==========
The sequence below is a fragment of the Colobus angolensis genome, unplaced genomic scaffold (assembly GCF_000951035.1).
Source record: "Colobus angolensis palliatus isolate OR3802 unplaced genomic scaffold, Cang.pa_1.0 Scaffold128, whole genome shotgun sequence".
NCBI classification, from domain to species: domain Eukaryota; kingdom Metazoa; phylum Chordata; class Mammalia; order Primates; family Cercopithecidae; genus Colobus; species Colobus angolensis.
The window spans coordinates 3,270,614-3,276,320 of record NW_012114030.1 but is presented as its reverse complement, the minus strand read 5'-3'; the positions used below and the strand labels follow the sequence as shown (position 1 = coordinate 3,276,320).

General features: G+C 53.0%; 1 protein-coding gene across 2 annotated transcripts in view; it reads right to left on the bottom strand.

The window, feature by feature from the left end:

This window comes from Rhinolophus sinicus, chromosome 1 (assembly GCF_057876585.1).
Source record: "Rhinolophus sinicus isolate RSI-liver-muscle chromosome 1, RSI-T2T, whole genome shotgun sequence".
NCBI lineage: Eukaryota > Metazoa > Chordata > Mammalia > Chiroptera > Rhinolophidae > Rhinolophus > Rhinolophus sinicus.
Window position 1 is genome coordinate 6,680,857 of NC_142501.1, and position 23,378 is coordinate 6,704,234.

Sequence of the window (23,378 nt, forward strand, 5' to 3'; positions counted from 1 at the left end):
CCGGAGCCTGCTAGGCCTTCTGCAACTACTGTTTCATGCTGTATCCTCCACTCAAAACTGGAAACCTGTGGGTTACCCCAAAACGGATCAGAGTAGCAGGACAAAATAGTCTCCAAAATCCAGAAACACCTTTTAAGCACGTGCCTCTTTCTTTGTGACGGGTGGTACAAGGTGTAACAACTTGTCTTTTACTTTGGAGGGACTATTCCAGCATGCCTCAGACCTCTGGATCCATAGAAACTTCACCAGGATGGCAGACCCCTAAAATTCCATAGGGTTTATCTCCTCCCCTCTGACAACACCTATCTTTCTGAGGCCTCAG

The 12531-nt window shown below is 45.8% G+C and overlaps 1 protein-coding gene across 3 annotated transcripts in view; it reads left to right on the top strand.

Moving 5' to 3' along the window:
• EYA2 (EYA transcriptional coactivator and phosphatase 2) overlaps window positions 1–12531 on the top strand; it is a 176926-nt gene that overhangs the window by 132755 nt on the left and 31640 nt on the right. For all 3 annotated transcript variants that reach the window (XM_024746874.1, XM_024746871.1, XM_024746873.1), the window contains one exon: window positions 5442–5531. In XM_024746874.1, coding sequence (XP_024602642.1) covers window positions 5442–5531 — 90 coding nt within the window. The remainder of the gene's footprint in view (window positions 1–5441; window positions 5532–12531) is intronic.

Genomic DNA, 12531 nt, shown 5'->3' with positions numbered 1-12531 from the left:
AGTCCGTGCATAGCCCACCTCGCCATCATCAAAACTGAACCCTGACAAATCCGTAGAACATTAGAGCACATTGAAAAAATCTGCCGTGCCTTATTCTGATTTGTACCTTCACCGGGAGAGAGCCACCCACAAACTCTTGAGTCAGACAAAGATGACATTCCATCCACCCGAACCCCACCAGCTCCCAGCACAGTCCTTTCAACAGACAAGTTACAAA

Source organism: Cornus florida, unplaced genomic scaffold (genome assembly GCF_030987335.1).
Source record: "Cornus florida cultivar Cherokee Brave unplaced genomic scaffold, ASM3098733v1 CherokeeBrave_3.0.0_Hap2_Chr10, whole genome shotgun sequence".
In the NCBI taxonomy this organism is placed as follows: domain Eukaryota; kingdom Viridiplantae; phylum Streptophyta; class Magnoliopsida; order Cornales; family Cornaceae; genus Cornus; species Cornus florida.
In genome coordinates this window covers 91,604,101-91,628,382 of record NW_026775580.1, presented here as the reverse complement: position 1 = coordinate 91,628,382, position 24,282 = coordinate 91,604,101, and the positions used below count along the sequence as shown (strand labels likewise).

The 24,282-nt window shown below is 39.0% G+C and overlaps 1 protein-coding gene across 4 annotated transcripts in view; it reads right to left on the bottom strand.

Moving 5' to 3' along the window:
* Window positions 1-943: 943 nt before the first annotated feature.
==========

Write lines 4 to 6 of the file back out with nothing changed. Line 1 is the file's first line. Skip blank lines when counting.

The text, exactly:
The window spans coordinates 3,270,614-3,276,320 of record NW_012114030.1 but is presented as its reverse complement, the minus strand read 5'-3'; the positions used below and the strand labels follow the sequence as shown (position 1 = coordinate 3,276,320).

General features: G+C 53.0%; 1 protein-coding gene across 2 annotated transcripts in view; it reads right to left on the bottom strand.

The window, feature by feature from the left end: